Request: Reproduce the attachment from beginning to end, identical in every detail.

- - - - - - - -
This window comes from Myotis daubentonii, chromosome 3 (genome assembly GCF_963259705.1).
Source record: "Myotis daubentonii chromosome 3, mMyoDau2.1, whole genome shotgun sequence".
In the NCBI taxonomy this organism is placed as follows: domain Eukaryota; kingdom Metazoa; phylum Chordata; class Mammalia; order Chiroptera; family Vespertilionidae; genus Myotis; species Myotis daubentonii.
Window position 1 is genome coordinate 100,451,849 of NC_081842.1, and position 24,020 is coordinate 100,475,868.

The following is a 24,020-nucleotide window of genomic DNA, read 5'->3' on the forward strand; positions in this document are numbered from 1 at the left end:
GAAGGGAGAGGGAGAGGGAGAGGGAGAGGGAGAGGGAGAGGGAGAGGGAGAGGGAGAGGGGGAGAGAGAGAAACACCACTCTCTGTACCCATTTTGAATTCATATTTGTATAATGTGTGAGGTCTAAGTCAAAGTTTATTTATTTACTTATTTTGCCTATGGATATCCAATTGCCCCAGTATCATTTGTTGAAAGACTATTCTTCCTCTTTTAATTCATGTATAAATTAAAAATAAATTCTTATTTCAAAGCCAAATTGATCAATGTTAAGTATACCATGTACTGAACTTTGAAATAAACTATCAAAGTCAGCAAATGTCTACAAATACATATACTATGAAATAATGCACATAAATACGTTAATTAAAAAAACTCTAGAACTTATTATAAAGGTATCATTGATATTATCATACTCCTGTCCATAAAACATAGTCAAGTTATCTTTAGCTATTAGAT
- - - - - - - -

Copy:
This window comes from Myotis daubentonii, chromosome 3 (genome assembly GCF_963259705.1).
Source record: "Myotis daubentonii chromosome 3, mMyoDau2.1, whole genome shotgun sequence".
In the NCBI taxonomy this organism is placed as follows: domain Eukaryota; kingdom Metazoa; phylum Chordata; class Mammalia; order Chiroptera; family Vespertilionidae; genus Myotis; species Myotis daubentonii.
Window position 1 is genome coordinate 100,451,849 of NC_081842.1, and position 24,020 is coordinate 100,475,868.

The following is a 24,020-nucleotide window of genomic DNA, read 5'->3' on the forward strand; positions in this document are numbered from 1 at the left end:
GAAGGGAGAGGGAGAGGGAGAGGGAGAGGGAGAGGGAGAGGGAGAGGGAGAGGGAGAGGGGGAGAGAGAGAAACACCACTCTCTGTACCCATTTTGAATTCATATTTGTATAATGTGTGAGGTCTAAGTCAAAGTTTATTTATTTACTTATTTTGCCTATGGATATCCAATTGCCCCAGTATCATTTGTTGAAAGACTATTCTTCCTCTTTTAATTCATGTATAAATTAAAAATAAATTCTTATTTCAAAGCCAAATTGATCAATGTTAAGTATACCATGTACTGAACTTTGAAATAAACTATCAAAGTCAGCAAATGTCTACAAATACATATACTATGAAATAATGCACATAAATACGTTAATTAAAAAAACTCTAGAACTTATTATAAAGGTATCATTGATATTATCATACTCCTGTCCATAAAACATAGTCAAGTTATCTTTAGCTATTAGAT